Introducing Vilmart and Cie

Nimmi Malhotra

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Often cited as one of the best grower Champagnes by critics and industry insiders, this artisanal label recently debuted in Singapore with six wines. We were there for the first taste. 

Most grower Champagnes start out as grape growers and morph into boutique Champagne houses. Vilmart and Cie took a different path from the beginning when founder Désiré Vilmart started estate bottling under his name 131 years ago. The house is now helmed by Laurent Champs, the 5th generation of the Vilmart family.

Based in Rilly-la-Montagne, a premier cru village in Montagne de Reims region, the family owns 11 hectares spread across 12 parcels, just 800 metres away from the house.

, Introducing Vilmart and Cie

While the region is renowned for pinot noir, 60 percent of Vilmart’s vineyards are planted with chardonnay to tap into the chalky soils perfect for the grape. “Chardonnay brings elegance, finesse and freshness to our wines,” Champs says. As for pinot meunier, the third grape of Champagne, there is no sign of it. “Pinot meunier has the lowest level in acidity,” the winemaker explains, adding that it matures very fast and doesn’t lend itself to ageing.

, Introducing Vilmart and Cie
Laurent Champs, owner and winemaker at Vilmart and Cie

Respect for the land

In 1989, Champs took over the reins from his father, Réné Champs, a biodynamic farming practitioner. The son introduced sustainability to the vineyards and subscribes to AMPELOS – an organisation with a strict code promoting organic and sustainable viticulture – a “think before we do” approach, as he puts it colloquially.

He ploughs the soils to aerate it, grows natural grass in the rows to “encourage a gentle competition between grass and vine to decrease the nitrogen levels,” and shuns any insecticide or herbicides. All Champagnes are certified Viticulture Durable en Champagne (VDC), High Environmental Value (HVE).

, Introducing Vilmart and Cie

Wine first, bubbles later.

Champs’ winemaking philosophy is quite simple: “to make wine first and bubbles afterwards.”

He has long championed the use of oak – in fermentation and ageing – and it is his measured, fine-tuned balance of wood that elevates his wines. “Everybody today wants to use oak; it’s very trendy, but we started in 1970 before everybody,” says Champs. Oak fermentation and ageing encourage micro-oxygenation and add more complexity and density.

At the same time, he eschews malolactic fermentation. “This preserves freshness, tautness and subtlety, as well as the pronounced identity of the aromas,” he adds. The dosage is usually at brut levels of 6-8gms/l, in harmony with the wines.

Wine critics and reviewers have long been admirers of Vilmart and Cie, most notably Tom Stevenson, author of the Champagne Encyclopedia, calling it the “mini-Krug.” Antonio Galloni of Robert Parker’s Wine Advocate also said, “Laurent Champs crafts impeccable, elegant Champagnes of the highest level. The Vilmart Champagnes are so delicious when they are released, I doubt too many are purchased for cellaring, but the reality is that the wines also age exceptionally well.”  The Champagnes are also featured in top restaurants such as Michelin star stalwarts Écriture and Otto e Mezzo in Hong Kong.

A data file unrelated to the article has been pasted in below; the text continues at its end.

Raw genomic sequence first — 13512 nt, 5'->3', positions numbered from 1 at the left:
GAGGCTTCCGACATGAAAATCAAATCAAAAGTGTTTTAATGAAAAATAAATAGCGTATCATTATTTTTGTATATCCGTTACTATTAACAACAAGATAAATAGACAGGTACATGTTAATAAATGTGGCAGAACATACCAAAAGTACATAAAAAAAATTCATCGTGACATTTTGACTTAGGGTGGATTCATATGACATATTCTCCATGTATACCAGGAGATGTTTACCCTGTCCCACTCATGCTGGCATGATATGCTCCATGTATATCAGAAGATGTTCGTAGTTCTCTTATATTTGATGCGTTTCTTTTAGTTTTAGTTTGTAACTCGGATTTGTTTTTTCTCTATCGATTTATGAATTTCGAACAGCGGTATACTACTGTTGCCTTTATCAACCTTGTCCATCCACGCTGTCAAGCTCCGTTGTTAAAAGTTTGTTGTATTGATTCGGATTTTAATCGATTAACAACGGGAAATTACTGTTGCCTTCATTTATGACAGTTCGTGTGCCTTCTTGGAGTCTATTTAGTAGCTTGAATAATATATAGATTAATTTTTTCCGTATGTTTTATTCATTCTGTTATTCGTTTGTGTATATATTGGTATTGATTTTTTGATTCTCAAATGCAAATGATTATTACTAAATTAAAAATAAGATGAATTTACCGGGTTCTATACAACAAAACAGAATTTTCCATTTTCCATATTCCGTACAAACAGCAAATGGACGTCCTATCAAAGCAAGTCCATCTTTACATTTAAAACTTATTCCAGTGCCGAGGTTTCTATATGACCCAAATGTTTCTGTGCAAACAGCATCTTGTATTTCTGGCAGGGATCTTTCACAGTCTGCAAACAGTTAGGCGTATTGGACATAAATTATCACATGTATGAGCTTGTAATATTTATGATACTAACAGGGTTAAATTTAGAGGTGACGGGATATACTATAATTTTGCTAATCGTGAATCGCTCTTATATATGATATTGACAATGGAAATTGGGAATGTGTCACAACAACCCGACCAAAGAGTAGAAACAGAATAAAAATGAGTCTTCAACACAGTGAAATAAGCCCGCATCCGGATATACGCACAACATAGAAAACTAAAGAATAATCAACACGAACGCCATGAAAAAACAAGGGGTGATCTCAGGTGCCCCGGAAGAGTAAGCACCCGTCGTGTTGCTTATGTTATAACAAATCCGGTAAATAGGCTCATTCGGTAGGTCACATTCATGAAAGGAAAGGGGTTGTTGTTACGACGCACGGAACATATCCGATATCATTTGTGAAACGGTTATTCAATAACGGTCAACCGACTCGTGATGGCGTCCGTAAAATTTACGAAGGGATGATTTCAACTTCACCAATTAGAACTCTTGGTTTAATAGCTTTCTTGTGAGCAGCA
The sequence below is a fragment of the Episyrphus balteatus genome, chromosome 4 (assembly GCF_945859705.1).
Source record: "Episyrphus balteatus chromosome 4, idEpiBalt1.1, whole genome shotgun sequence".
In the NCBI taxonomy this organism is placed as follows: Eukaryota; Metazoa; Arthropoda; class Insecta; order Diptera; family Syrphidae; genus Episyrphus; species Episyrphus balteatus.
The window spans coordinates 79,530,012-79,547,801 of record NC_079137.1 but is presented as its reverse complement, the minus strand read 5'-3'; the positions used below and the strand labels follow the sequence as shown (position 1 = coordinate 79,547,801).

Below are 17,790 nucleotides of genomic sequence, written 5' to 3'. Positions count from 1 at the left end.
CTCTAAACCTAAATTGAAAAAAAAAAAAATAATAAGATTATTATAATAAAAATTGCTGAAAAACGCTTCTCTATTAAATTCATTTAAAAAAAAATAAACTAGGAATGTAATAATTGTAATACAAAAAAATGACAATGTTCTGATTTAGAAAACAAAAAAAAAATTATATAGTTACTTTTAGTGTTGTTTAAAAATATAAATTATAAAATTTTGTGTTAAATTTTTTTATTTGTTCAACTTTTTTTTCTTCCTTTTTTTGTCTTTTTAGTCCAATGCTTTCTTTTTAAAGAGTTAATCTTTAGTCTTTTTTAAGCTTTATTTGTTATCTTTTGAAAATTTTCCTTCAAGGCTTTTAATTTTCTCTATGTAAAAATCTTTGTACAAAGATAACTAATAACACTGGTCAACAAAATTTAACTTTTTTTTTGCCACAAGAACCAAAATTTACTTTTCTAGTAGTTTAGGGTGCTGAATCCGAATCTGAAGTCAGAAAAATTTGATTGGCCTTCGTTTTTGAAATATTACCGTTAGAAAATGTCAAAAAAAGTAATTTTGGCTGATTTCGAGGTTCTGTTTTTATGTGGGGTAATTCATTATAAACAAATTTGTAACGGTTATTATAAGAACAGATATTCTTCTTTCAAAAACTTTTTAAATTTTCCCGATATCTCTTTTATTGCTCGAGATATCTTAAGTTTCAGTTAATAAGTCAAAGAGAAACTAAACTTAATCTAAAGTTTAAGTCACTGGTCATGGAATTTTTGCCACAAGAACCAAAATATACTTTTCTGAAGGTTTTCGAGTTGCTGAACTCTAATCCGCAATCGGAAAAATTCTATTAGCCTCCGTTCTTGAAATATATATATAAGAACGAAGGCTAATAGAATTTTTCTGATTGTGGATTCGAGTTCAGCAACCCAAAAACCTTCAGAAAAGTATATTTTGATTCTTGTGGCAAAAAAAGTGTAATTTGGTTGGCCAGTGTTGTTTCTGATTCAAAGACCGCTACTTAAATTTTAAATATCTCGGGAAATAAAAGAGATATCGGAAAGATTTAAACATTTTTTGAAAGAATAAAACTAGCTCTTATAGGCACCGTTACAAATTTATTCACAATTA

Singapore debut

Vilmart and Cie have introduced six bubbles to Singapore – three non-vintage and three vintage wines.

From the former lot – the Brut Premier Cru Grand Réserve NV ($78), Grand Cellier ($93) and Cuvée Rubis($102) are based on three harvests – 2016, 2017 and 2018 and aged 10 months in large oak casks.

Emotion 2012 ($178) is a vintage rosé Champagne composed of 60% pinot noir and 40% premier cru-grade chardonnay. Intensely floral, the fruit – berries and red cherries- show precision and depth. An elegant mousse with more berries, peach, and spices on the palate.

Of the vintage wines, Grand Cellier d’Or 2015 ($110) is a blend of 80% chardonnay and 20% pinot noir sourced from 50-year-old vines. It spent ten months ageing in oak and a further 42 months on lees in the bottle and impresses with its delicacy and finesse. Mandarin oranges, lemongrass, vanilla, and cardamom waft through, followed by toasty hazelnuts, shortbread and chalky minerality. The wine is racy, approaching full body and finishes on grapefruit notes. Pair with rich seafood.

Cœur de Cuvée 2012 ($168) is the premium expression of the house and is composed in the same ratio as Grand Cellier d’Or but from 60-year-old vines. As the name suggests,  only the concentrated and richly flavoured hearts of the cuvée are used. The wine is aged longer on lees, 70 months to be precise, to add complex autolytic notes with 7g/l dosage: baked citrus, lemongrass, melon mingle with ginger, butter, hazelnuts, brioche, and cardamom. It is complex and multi-layered, with new aromas unlocking with time: chalky minerality and a long scintillating fine.

Singapore can expect more Vilmart Champagne styles in the future. Champs hinted at revealing another cuvée, the Grand Reserve Oenotheque T 2013. “This is a special cuvée that has not been released to the public yet. We will keep this as a secret for now.”

In December, the wines are pouring by the glass at La Terre, Maetomo, Yardbird and Kakure.

Vilmart and Cie Champagnes are available in 35 countries, including Singapore through Malt & Wine Asia.

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